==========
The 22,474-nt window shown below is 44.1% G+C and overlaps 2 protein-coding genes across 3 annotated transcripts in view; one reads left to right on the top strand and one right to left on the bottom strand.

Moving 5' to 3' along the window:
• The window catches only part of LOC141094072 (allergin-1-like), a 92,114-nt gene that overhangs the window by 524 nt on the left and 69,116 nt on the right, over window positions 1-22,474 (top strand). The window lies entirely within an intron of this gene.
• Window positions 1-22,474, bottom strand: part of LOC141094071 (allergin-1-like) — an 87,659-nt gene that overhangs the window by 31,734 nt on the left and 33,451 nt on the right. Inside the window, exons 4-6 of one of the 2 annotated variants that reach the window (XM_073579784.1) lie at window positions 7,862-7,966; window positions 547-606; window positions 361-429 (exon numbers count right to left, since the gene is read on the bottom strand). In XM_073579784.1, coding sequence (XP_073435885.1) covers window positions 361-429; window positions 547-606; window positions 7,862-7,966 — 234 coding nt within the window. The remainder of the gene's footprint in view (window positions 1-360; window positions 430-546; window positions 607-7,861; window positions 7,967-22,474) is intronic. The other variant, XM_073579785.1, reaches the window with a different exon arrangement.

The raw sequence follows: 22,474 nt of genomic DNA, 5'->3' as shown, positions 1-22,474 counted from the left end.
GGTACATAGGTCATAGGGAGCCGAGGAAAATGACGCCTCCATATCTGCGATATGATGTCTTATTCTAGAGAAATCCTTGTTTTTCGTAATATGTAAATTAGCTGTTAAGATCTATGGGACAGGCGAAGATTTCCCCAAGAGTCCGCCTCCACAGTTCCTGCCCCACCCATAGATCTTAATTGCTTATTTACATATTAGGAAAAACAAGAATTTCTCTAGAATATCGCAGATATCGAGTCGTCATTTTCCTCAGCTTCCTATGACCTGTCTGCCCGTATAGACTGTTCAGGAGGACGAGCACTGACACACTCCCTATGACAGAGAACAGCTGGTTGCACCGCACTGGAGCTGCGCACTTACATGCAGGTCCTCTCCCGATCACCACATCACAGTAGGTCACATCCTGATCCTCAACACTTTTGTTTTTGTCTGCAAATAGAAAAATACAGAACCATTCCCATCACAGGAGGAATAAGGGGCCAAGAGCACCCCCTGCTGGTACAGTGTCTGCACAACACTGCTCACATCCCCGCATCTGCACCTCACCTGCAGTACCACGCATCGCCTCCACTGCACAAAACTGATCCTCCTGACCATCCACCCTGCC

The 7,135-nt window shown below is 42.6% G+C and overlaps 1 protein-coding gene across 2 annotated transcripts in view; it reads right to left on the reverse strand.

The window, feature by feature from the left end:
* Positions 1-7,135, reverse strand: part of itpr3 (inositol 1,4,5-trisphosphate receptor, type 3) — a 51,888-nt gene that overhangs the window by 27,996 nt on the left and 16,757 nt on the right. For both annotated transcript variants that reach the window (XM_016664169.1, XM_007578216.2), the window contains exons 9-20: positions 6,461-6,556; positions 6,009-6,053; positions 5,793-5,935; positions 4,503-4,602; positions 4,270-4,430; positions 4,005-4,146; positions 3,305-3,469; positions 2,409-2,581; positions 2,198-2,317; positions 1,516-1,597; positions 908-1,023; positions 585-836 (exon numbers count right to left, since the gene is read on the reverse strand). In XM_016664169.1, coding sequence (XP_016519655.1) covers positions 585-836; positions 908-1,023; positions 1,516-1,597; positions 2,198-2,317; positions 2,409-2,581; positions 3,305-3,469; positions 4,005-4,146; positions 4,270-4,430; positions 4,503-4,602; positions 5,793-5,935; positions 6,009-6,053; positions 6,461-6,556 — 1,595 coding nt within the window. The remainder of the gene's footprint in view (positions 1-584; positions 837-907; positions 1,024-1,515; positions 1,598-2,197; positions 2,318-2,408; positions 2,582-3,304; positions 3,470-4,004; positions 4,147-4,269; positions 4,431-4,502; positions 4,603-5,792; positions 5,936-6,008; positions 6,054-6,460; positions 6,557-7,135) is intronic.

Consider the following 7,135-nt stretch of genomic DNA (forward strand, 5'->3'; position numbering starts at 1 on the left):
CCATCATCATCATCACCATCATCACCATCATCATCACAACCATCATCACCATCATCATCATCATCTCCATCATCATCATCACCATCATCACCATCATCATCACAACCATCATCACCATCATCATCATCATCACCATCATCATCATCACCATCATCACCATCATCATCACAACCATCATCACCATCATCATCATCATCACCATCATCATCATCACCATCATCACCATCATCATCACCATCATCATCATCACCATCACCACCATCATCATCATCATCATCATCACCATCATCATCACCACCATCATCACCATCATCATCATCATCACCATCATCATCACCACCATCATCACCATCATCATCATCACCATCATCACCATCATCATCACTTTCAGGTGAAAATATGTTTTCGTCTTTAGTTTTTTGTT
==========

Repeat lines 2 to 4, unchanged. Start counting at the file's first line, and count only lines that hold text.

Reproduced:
Moving 5' to 3' along the window:
• The window catches only part of LOC141094072 (allergin-1-like), a 92,114-nt gene that overhangs the window by 524 nt on the left and 69,116 nt on the right, over window positions 1-22,474 (top strand). The window lies entirely within an intron of this gene.
• Window positions 1-22,474, bottom strand: part of LOC141094071 (allergin-1-like) — an 87,659-nt gene that overhangs the window by 31,734 nt on the left and 33,451 nt on the right. Inside the window, exons 4-6 of one of the 2 annotated variants that reach the window (XM_073579784.1) lie at window positions 7,862-7,966; window positions 547-606; window positions 361-429 (exon numbers count right to left, since the gene is read on the bottom strand). In XM_073579784.1, coding sequence (XP_073435885.1) covers window positions 361-429; window positions 547-606; window positions 7,862-7,966 — 234 coding nt within the window. The remainder of the gene's footprint in view (window positions 1-360; window positions 430-546; window positions 607-7,861; window positions 7,967-22,474) is intronic. The other variant, XM_073579785.1, reaches the window with a different exon arrangement.